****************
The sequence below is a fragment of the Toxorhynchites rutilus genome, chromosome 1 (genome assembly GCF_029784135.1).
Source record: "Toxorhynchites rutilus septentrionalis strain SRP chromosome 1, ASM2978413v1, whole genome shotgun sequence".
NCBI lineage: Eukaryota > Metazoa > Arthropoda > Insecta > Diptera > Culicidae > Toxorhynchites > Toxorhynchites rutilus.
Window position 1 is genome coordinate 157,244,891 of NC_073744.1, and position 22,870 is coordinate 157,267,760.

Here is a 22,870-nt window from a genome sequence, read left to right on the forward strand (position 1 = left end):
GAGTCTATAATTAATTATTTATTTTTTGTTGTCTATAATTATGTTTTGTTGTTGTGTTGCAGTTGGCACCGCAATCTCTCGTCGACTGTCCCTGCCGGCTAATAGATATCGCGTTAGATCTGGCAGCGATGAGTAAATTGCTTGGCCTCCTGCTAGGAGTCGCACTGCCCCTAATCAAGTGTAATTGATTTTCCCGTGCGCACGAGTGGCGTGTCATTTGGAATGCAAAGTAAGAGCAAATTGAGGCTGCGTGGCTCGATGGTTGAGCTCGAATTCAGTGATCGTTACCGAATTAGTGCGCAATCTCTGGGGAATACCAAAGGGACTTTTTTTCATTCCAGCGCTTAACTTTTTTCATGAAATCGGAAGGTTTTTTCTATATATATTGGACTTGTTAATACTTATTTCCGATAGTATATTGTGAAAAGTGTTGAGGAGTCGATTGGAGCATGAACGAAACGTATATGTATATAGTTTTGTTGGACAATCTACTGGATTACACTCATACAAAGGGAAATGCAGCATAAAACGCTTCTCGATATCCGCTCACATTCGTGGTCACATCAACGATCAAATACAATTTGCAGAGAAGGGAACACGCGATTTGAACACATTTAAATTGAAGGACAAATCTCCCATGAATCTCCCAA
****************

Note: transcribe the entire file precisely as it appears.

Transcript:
The sequence below is a fragment of the Toxorhynchites rutilus genome, chromosome 1 (genome assembly GCF_029784135.1).
Source record: "Toxorhynchites rutilus septentrionalis strain SRP chromosome 1, ASM2978413v1, whole genome shotgun sequence".
NCBI lineage: Eukaryota > Metazoa > Arthropoda > Insecta > Diptera > Culicidae > Toxorhynchites > Toxorhynchites rutilus.
Window position 1 is genome coordinate 157,244,891 of NC_073744.1, and position 22,870 is coordinate 157,267,760.

Here is a 22,870-nt window from a genome sequence, read left to right on the forward strand (position 1 = left end):
GAGTCTATAATTAATTATTTATTTTTTGTTGTCTATAATTATGTTTTGTTGTTGTGTTGCAGTTGGCACCGCAATCTCTCGTCGACTGTCCCTGCCGGCTAATAGATATCGCGTTAGATCTGGCAGCGATGAGTAAATTGCTTGGCCTCCTGCTAGGAGTCGCACTGCCCCTAATCAAGTGTAATTGATTTTCCCGTGCGCACGAGTGGCGTGTCATTTGGAATGCAAAGTAAGAGCAAATTGAGGCTGCGTGGCTCGATGGTTGAGCTCGAATTCAGTGATCGTTACCGAATTAGTGCGCAATCTCTGGGGAATACCAAAGGGACTTTTTTTCATTCCAGCGCTTAACTTTTTTCATGAAATCGGAAGGTTTTTTCTATATATATTGGACTTGTTAATACTTATTTCCGATAGTATATTGTGAAAAGTGTTGAGGAGTCGATTGGAGCATGAACGAAACGTATATGTATATAGTTTTGTTGGACAATCTACTGGATTACACTCATACAAAGGGAAATGCAGCATAAAACGCTTCTCGATATCCGCTCACATTCGTGGTCACATCAACGATCAAATACAATTTGCAGAGAAGGGAACACGCGATTTGAACACATTTAAATTGAAGGACAAATCTCCCATGAATCTCCCAA